I listened to these at HeadFest, along with SE530, Westone 3, and the LiveWires universal-fit demo.
Notification of bias: I am an Ety person, through and through. What I personally would seek from IEMs like these would be clarity, range and neutrality that are like an Ety only more so.
By that standard, which I know is being far from everybody's, the Triple.Fi was my least favorite of the IEMs mentioned above. I would describe it as having very extended range, with powerful and for me overprominent bass, and treble that was not only extended, but extremely prominent at the top end as if to hammer home a point about just how high the treble goes. It was the sort of thing where you feel you hear every tine of the drummer's brushes as each impacts a cymbal one by one. If you've ever heard an Ety ER-4B, it was a little like that. In comparison the mids were much too far down in the mix for me.
My test track was vocalist accompanied by piano, acoustic bass, and drum, in a live venue. With the Triple.Fi it was more like bass, cymbal and snare accompanied by, in descending order, pianist's right hand, vocalist, and pianist's left hand. I'm not trying to be mean here, I'm just saying it really was a shift in perspective from what I hear with Etys.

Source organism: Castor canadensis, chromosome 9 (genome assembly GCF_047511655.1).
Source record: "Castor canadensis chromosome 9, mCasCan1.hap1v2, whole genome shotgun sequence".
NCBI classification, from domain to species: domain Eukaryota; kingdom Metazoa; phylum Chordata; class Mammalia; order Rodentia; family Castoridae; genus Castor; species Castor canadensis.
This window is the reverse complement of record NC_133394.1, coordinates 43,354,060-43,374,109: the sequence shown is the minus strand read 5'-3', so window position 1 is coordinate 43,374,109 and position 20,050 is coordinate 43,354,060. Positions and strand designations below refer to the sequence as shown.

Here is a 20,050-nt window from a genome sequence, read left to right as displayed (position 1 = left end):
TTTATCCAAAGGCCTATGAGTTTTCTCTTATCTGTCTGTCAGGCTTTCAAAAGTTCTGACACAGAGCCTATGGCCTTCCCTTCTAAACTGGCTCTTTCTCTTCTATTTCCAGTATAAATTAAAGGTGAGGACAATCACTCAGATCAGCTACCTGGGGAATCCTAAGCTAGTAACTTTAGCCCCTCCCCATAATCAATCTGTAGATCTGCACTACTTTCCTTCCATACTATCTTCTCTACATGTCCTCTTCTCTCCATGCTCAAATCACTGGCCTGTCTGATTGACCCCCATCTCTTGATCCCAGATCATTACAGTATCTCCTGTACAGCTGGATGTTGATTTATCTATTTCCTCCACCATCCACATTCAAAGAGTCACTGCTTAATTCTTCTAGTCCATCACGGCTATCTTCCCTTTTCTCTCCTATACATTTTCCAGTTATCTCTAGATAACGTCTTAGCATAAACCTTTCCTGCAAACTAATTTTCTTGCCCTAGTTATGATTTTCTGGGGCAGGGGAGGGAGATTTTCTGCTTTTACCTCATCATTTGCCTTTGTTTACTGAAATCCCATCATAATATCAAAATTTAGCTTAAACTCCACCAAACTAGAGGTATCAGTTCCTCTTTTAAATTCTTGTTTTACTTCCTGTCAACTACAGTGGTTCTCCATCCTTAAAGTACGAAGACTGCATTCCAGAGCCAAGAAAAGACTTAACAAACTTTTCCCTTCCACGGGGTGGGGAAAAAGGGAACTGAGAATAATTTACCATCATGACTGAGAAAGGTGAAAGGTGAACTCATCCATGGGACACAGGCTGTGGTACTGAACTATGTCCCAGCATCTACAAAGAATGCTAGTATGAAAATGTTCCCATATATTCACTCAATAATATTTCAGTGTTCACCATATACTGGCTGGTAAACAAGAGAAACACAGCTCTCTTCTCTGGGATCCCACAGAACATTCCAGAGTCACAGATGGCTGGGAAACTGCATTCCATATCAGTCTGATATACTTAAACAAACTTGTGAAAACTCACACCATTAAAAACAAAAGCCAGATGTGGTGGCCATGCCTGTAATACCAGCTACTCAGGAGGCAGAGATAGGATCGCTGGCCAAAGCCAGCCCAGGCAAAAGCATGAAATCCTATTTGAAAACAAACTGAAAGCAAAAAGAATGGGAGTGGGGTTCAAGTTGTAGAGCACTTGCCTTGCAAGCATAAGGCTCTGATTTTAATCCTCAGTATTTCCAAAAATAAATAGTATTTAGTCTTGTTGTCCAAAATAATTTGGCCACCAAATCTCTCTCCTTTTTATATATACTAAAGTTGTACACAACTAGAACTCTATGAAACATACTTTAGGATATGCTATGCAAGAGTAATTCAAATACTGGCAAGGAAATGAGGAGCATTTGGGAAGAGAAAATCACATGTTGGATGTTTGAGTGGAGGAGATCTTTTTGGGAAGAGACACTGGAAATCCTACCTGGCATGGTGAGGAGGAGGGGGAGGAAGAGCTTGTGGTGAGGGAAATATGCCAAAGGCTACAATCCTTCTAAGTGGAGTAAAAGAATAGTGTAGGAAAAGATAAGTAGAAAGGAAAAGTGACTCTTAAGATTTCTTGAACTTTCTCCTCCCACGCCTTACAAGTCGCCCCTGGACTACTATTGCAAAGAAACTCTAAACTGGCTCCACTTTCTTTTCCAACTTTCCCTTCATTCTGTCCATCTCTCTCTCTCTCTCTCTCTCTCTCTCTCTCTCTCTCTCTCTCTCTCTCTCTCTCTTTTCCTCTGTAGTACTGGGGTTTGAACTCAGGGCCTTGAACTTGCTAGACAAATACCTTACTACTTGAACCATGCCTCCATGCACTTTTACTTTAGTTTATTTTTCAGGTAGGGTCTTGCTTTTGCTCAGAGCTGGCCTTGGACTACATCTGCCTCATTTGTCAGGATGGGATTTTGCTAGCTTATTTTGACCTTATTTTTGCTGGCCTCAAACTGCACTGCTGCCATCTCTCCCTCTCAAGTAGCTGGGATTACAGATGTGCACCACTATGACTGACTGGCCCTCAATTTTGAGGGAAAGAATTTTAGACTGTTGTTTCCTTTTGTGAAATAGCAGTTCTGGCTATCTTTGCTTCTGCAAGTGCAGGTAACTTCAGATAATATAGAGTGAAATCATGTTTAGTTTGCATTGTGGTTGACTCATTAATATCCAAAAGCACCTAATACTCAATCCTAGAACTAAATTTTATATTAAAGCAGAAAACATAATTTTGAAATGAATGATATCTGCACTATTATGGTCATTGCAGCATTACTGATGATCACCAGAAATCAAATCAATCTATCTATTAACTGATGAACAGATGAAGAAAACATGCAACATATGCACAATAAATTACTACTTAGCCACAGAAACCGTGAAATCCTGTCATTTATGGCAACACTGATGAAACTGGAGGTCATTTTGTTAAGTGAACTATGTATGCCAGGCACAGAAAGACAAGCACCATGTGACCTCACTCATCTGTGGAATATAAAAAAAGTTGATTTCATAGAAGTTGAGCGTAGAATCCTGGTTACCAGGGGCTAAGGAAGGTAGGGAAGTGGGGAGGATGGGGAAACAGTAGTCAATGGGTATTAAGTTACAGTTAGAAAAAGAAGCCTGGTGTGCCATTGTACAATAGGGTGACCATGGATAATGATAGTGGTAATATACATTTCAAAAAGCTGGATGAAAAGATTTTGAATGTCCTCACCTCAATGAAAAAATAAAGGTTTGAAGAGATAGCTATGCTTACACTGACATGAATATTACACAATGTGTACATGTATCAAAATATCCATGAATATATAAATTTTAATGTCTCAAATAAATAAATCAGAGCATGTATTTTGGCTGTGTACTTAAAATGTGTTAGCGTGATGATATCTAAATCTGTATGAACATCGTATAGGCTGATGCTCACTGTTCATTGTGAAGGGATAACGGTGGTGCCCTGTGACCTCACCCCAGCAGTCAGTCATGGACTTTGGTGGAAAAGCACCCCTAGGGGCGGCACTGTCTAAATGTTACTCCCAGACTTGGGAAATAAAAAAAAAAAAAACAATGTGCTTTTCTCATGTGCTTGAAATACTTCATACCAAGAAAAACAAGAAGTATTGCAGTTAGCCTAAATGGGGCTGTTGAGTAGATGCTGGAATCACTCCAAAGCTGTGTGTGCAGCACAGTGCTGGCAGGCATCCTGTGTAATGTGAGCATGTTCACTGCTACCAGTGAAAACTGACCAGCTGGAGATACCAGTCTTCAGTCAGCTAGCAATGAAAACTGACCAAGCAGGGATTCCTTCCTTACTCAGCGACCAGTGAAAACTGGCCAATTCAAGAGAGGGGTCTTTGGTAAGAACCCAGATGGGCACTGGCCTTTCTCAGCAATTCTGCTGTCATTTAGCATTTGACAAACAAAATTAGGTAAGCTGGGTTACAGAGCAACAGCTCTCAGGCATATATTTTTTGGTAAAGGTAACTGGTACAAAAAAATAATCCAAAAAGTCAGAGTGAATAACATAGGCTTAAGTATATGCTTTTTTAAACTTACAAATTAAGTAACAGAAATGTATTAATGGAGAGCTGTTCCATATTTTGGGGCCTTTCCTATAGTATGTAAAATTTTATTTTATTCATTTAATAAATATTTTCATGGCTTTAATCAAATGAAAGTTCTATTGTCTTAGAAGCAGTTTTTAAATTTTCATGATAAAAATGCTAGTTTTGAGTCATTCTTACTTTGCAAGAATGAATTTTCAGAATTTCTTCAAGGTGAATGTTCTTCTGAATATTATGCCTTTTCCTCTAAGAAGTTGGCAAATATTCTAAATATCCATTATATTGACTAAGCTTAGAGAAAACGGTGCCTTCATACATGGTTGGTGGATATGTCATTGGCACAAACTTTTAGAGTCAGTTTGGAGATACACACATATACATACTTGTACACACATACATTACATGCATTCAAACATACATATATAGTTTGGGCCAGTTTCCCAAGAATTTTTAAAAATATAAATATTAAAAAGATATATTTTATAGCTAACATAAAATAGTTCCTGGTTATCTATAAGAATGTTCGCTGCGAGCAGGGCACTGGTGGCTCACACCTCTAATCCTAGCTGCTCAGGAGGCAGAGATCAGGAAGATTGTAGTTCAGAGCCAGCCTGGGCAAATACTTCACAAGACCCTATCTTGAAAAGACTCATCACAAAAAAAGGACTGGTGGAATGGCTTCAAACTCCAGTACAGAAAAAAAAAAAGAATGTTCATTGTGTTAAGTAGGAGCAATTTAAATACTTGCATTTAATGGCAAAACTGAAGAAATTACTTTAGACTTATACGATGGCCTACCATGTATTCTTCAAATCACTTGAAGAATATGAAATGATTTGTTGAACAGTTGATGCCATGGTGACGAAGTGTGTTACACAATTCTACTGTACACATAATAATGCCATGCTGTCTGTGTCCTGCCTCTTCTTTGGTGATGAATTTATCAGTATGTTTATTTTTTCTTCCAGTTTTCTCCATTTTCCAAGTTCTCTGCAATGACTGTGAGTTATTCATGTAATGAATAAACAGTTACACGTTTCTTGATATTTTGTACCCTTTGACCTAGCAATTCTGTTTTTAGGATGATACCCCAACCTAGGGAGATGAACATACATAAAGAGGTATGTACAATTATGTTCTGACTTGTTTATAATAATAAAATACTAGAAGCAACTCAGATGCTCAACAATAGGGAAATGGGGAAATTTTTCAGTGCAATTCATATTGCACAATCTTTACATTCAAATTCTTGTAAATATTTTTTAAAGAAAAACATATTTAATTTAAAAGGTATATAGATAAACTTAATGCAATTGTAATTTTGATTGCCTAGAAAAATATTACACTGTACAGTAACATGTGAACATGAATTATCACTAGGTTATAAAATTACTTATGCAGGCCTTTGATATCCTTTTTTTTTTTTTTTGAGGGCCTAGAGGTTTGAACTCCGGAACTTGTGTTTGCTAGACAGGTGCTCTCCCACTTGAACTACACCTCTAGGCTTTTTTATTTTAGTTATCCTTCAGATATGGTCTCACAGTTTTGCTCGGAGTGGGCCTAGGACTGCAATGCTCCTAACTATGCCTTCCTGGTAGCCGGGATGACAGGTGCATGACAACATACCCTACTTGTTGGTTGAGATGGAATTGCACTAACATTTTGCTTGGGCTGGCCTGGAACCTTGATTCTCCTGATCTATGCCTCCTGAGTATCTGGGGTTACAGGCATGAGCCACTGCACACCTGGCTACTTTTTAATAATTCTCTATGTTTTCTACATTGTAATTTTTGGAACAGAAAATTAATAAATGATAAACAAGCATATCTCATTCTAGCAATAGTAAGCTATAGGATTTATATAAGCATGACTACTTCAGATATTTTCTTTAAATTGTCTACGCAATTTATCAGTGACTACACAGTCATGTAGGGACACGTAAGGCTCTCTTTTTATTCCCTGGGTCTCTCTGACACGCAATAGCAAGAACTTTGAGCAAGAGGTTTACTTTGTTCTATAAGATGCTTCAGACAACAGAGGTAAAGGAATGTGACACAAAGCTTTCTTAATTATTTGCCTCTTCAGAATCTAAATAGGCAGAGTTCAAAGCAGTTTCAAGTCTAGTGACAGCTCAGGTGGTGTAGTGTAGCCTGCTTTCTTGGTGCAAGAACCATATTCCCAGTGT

The Triple.Fi seems like it would be great for types of music where groove and tizz matter more than mids and vocals, but that's too far from my own listening for me to comment on it critically for that purpose.
Of the others I liked the SE530 the best, the Westone close behind, and the LiveWires pretty well but for me a very clear third behind the others two. None pleased me enough to displace my Etys, but that's much more a matter of my tastes than of any real quality problem with them. I think many people will love any of these, and I think the Triple.Fi simply tries to go a somewhat different sonic direction from the others, one for which there probably is a market.